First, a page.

Python for Scientific Computing

Attending the course 14-23.sep?

See the course page here, below is the course material.

Python is a modern, object-oriented programming language, which has become popular in several areas of software development. This course discusses how Python can be utilized in scientific computing. The course starts by introducing the main Python package for numerical computing, NumPy, and discusses then SciPy toolbox for various scientific computing tasks as well as visualization with the Matplotlib package. In addition, it talks about how python is used: related scientific libraries, reproducibility, and the broader ecosystem of science in Python.

This course (like any course) can’t teach you Python… it can show your some examples, let you see how experts do things, and prepare you to learn yourself as you need to.

Prerequisites

  • Knowing basic Python syntax. We assume that you can do some Python programming, but not much more that that. We don’t cover standard Python programming.

  • Watch or read the command line crash course, if you aren’t familiar.

  • You should be able to use a text editor to edit files some.

  • The software installation described below (basically, anaconda).

These are not prerequisites:

  • Any external libraries, e.g. numpy

  • Knowing how to make scripts or use Jupyter

(prereq)

Introduction to Python

30 min

Jupyter

60 min

NumPy

60 min

Data visualization with Matplotlib

60 min

Scripts

30 min

Dependency management

15 min

SciPy

60 min

Pandas

45 min

Parallel programming

30 min

Library ecosystem

60 min

Packaging

30 min

Binder

Who is the course for?

The course is targeted towards these learner personas:

  • A is a early career PhD researcher who has been using Python a bit, but is not sure what they know or don’t know. They want to be able to do their research more efficiently and make sure that they are using the right tools. A may know that numpy exists, etc. and could theoretically read some about it themselves, but aren’t sure if they are going in the right direction.

  • A2 can use numpy and pandas, but have learned little bits here and there and hasn’t had a comprehensive introduction. They want to ensure they are using best practices. (Baseline of high-level packages)

  • B is a mid-to-late undergraduate student who has used Python in some classes. They have possibly learned the syntax and enough to use it in courses, but in a course-like manner where they are expected to create everything themselves.

Motivation

Why Python

Python has become popular, largely due to good reasons. It’s very easy to get started, there’s lots of educational material, a huge amount of libraries for doing everything imaginable. Particularly in the scientific computing space, there is the Numpy, Scipy, and matplotlib libraries which form the basis of almost everything. Numpy and Scipy are excellent examples of using Python as a glue language, meaning to glue together battle-tested and well performing code and present them with an easy to use interface. Also machine learning and deep learning frameworks have embraced python as the glue language of choice. And finally, Python is open source, meaning that anybody can download and install it on their computer, without having to bother with acquiring a license or such. This makes it easier to distribute your code e.g. to collaborators in different universities.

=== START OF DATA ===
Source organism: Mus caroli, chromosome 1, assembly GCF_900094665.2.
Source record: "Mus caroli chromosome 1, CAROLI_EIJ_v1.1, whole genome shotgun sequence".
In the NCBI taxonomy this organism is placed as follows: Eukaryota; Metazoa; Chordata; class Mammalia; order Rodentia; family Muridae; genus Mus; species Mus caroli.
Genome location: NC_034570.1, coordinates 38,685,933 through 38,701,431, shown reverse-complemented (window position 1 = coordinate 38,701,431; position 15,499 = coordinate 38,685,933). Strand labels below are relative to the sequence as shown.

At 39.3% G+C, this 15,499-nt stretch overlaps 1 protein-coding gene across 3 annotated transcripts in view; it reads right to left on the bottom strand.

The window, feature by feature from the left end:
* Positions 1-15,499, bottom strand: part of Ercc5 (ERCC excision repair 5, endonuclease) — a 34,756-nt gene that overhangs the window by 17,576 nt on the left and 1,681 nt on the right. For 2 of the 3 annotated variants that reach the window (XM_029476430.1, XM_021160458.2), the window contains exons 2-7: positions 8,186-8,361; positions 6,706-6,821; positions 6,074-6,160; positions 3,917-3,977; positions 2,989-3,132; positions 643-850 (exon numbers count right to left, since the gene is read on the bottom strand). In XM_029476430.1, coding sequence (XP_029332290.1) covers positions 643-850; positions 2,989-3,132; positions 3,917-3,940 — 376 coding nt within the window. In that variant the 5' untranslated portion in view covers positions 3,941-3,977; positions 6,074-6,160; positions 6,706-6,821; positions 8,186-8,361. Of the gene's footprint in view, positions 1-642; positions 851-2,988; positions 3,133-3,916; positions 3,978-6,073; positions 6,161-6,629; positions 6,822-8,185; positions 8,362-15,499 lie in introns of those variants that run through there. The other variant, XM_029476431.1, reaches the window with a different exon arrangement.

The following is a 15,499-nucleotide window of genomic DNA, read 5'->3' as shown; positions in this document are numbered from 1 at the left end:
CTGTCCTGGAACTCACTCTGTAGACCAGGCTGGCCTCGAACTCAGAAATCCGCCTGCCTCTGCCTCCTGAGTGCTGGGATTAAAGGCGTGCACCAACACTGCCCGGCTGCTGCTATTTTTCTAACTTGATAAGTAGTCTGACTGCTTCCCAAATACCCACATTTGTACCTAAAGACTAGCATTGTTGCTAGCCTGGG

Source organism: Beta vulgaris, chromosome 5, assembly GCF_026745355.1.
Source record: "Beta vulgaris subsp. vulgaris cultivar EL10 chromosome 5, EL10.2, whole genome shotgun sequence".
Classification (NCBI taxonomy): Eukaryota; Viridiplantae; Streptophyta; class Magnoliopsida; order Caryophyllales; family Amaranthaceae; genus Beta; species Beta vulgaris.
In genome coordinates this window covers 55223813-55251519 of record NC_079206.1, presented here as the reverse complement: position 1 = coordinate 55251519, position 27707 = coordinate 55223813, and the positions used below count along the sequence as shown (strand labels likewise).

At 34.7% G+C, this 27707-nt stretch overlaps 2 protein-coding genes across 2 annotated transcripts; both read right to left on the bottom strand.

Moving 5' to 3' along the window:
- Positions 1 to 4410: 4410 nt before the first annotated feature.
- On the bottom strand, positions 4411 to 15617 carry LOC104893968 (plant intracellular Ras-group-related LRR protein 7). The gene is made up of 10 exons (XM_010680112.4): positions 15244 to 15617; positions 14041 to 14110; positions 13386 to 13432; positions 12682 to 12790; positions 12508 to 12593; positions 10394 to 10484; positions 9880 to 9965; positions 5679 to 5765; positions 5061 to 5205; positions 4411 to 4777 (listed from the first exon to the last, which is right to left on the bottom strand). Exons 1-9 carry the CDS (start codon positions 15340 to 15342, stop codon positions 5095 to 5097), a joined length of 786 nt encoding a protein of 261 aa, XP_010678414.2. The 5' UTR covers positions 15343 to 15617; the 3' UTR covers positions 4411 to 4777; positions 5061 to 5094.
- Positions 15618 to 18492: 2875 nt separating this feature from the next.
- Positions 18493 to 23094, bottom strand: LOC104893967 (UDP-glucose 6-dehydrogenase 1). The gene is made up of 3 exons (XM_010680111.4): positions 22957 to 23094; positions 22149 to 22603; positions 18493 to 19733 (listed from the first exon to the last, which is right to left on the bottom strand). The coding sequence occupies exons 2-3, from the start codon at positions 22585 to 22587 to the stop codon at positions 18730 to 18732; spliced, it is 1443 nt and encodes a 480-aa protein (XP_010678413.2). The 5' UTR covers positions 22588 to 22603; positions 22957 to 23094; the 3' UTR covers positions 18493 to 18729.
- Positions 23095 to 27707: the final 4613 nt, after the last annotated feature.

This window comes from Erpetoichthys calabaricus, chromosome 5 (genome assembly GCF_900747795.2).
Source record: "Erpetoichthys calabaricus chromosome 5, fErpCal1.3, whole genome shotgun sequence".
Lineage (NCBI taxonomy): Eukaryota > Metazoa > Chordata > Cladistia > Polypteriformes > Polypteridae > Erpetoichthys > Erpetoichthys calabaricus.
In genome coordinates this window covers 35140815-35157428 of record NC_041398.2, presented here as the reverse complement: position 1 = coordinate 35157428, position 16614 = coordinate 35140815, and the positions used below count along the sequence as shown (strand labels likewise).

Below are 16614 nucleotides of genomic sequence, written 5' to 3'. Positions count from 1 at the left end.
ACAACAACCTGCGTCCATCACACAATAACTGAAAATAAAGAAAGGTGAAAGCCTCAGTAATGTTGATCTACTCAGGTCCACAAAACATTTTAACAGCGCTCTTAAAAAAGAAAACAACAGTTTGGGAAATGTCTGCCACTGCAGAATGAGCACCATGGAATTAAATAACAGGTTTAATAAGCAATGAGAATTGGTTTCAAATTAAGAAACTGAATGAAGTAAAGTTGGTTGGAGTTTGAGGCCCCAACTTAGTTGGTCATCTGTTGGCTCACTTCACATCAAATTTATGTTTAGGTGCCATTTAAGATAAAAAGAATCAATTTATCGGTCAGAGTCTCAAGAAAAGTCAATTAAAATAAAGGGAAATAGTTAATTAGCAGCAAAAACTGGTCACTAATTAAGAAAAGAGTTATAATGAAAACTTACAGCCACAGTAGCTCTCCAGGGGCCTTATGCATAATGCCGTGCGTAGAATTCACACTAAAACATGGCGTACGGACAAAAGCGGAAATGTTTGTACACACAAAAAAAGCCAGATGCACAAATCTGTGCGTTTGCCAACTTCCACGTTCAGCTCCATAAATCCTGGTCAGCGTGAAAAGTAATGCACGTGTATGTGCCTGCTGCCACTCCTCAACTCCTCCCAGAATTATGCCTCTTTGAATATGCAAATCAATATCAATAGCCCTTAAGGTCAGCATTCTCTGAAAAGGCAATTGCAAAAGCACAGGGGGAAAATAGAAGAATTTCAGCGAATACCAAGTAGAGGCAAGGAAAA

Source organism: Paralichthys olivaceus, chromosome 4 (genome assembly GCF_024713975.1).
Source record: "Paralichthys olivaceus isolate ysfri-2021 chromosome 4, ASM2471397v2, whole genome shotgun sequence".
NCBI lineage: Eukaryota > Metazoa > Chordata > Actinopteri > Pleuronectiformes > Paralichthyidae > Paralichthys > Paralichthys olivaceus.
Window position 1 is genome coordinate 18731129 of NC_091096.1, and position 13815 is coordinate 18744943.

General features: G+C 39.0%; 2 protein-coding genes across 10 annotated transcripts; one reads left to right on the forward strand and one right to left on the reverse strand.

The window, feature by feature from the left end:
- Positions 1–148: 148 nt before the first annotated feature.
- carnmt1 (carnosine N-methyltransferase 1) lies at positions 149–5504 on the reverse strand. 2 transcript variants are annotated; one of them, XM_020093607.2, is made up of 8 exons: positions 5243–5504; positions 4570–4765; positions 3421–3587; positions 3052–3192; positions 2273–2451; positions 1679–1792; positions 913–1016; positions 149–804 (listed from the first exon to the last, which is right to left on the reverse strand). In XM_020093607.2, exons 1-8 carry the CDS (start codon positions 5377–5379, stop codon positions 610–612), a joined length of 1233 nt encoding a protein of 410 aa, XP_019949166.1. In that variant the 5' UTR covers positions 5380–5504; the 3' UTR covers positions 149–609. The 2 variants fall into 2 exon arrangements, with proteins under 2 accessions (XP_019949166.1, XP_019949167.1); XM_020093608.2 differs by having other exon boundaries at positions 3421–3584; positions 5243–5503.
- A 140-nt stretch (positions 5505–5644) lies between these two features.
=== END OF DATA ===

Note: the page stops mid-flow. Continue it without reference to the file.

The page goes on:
Why not Python for Scientific Computing

While Python is extremely popular in scientific computing today, there are certainly things better left to other tools.

  • Implementing performance-critical kernels. Python is a very slow language, which often doesn’t matter if you can offload the heavy lifting to fast compiled code, e.g. by using Numpy array operations. But if what you’re trying to do isn’t vectorizable then you’re out of luck. An alternative to Python, albeit much less mature and with a smaller ecosystem, but which provides very fast generated code, is Julia.

  • Creating libraries that can be called from other languages. In this case you’ll often want to create a library with a C interface, which can then be called from most languages. Suitable languages for this sort of task, depending on what you are doing, could be Rust, C, C++, or Fortran.

  • You really like static typing, or functional programming approaches. Haskell might be what you’re looking for.

Python 2 vs Python 3

There are two slightly incompatible versions of Python being used today, 2 and 3. Most large projects have supported 3 for a long time already, and have announced dropping Python 2 support for future versions (or have already done so), so at this point you should use version 3 unless you’re working on an existing project that for some reason hasn’t yet been ported to version 3. Accordingly, in this course we will use Python 3. For more info, see Python 3 statement by many other the major projects.

Credits

This course was originally designed by Janne Blomqvist.

In 2020 it was completely redesigned by a team of the following:

  • Authors: Radovan Bast, Richard Darst, Anne Fouilloux, …

  • Editor:

  • Testers and advisors: Enrico Glerean

We follow The Carpentries Code of Conduct: https://docs.carpentries.org/topic_folders/policies/code-of-conduct.html